Fordham Advocates Mayoral Control of City Public SchoolsContact: Bob Howe
On March 20, 2009, Thomas A. Dunne, Fordham’s vice president for government relations and urban affairs testified before the New York State Assembly Education Committee on behalf of the University in favor of mayoral control of New York City public schools.
“It was not long ago that our schools were a dismal failure and no one wanted to be held accountable,” Dunne told legislators. “New York City public officials abdicated their responsibility and created 32 local school boards. No one person or authority took responsibility for our schools. There was political infighting, confusion, some school boards became patronage mills and as a result the children suffered. Education was no longer a priority.”
The 2002 law that gives the mayor control over public schools in the city expires on June 30, 2009. Last week the Education Committee held a public hearing on whether to renew the law. Chancellor Joel I. Klein testified in favor of mayoral control before the same committee in February.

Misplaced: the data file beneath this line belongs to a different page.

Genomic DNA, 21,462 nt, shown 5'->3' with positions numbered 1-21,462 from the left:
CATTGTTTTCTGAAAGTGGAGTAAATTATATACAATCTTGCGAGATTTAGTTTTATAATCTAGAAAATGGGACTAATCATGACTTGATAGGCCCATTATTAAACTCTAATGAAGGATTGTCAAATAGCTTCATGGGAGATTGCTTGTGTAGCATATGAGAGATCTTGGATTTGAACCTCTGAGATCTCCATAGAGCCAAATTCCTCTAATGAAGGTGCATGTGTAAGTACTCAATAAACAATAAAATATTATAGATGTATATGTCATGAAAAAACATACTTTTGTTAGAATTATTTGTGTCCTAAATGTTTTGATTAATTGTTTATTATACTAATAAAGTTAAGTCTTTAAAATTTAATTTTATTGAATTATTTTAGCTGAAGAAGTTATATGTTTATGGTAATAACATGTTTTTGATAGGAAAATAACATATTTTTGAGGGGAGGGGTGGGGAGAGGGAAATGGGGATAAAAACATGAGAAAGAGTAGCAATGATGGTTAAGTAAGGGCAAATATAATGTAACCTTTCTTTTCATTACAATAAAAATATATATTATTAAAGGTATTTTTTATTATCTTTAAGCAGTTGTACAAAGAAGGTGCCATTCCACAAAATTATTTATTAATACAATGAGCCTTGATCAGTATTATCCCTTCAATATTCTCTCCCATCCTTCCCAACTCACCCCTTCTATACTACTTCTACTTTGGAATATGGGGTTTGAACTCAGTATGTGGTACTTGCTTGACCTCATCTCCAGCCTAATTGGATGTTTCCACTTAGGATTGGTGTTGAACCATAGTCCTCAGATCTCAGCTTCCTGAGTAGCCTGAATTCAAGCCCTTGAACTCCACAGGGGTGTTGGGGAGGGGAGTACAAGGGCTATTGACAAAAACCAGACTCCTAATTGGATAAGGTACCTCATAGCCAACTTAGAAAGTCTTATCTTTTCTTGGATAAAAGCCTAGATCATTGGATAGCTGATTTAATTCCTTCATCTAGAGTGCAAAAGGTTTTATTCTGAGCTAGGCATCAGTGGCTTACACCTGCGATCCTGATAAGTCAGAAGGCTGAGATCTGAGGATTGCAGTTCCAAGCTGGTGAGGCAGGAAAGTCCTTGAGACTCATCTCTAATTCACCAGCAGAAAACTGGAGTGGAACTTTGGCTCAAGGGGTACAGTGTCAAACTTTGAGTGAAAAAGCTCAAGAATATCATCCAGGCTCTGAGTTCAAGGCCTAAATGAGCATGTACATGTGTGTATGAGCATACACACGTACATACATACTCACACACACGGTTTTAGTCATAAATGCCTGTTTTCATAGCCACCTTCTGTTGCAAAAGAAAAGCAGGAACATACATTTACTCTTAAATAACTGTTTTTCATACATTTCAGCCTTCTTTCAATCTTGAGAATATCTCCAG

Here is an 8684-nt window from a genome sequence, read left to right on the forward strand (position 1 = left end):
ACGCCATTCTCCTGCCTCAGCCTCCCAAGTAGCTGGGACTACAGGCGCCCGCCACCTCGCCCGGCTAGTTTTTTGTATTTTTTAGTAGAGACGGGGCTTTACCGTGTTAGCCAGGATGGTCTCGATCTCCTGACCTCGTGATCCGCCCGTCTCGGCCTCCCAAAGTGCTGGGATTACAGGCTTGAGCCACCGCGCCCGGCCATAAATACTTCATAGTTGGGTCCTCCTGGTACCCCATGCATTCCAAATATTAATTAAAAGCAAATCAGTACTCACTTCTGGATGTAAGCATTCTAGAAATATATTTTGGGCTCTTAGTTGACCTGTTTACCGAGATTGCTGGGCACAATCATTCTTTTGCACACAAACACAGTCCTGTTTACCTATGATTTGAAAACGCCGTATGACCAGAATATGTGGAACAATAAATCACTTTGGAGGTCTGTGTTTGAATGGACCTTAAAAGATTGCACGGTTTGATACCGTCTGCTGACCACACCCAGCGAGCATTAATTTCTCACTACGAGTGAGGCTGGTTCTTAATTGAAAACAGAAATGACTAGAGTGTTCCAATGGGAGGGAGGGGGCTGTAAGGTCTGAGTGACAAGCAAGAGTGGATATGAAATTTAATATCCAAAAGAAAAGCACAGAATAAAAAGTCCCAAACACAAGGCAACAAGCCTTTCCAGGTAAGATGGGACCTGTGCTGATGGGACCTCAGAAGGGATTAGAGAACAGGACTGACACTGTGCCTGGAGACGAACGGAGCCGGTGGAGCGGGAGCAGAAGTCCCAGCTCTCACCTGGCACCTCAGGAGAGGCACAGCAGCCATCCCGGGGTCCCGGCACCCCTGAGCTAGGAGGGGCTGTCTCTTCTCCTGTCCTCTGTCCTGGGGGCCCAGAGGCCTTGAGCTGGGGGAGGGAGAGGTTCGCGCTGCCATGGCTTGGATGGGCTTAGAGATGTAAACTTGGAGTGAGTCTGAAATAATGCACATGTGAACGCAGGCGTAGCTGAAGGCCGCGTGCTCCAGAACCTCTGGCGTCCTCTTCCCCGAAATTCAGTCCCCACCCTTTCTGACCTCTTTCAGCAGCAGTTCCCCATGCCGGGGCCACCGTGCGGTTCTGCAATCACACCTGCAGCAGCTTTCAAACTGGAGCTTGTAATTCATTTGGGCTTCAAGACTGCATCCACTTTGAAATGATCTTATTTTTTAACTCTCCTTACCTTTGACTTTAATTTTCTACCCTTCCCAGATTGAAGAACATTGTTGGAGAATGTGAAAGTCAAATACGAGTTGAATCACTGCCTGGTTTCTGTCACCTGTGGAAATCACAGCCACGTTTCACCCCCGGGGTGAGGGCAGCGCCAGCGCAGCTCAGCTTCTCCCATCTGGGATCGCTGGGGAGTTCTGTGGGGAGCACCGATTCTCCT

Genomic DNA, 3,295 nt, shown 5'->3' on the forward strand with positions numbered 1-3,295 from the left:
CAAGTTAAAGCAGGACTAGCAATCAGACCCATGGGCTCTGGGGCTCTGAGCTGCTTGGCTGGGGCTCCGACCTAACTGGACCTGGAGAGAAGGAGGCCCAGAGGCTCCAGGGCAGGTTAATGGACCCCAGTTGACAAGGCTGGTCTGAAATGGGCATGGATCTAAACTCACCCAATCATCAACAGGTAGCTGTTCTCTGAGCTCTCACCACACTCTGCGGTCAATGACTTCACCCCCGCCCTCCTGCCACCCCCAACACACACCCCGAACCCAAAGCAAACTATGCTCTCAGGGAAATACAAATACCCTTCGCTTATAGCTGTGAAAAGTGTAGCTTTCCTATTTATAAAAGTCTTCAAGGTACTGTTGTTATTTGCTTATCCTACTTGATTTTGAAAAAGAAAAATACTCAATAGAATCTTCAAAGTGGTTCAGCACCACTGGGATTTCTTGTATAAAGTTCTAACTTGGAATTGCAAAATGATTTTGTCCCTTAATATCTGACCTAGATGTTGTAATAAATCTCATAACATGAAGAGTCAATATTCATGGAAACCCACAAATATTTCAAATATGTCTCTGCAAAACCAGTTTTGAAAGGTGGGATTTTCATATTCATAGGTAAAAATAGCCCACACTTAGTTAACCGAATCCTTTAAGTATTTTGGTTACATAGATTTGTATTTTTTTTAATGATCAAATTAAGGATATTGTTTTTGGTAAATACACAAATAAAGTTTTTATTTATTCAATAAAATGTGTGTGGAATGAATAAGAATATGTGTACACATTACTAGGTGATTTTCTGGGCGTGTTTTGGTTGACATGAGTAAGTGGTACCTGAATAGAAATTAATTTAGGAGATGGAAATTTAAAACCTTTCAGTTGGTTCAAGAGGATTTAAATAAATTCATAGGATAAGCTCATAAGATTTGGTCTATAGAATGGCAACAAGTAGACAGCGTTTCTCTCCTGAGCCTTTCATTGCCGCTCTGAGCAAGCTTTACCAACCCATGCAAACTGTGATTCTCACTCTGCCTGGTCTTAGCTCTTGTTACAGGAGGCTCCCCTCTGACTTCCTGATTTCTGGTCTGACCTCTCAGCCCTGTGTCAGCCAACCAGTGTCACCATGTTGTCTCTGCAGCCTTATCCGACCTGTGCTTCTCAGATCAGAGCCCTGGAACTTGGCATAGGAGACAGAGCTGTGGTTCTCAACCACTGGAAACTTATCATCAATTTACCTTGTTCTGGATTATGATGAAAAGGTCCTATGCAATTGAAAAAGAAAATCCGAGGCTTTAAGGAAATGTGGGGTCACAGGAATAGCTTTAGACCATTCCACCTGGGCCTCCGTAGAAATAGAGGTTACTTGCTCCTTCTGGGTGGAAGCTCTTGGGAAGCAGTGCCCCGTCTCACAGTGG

Among other issues, Dunne said that advocates for educational reform had no place to go to address some of the problems in city schools because the educational bureaucracy at 110 Livingston Street, former headquarters of the New York City Department of Education, was “monumental” and unresponsive. He added that by giving control of public schools to the city’s mayor, the State Assembly had put in place clear accountability and stable leadership.
Six years after mayoral control was put in place, test scores and graduation rates have improved (up by 22 percent since 2002); teacher salaries are higher; and schools are smaller with fewer in-school crimes.
“A key ingredient in improving school performance is accountability,” said Joseph M. McShane, S.J., president of Fordham. “Having the ultimate responsibility for the city's public schools rest with the mayor insures that schools are judged according to a uniform standard, and that education receives the attention and resources it merits. We owe the schoolchildren of New York City at least that much.”
Founded in 1841, Fordham is the Jesuit University of New York, offering exceptional education distinguished by the Jesuit tradition to approximately 14,700 students in its four undergraduate colleges and its six graduate and professional schools. It has residential campuses in the Bronx and Manhattan, a campus in Westchester, and the Louis Calder Center Biological Field Station in Armonk, N.Y.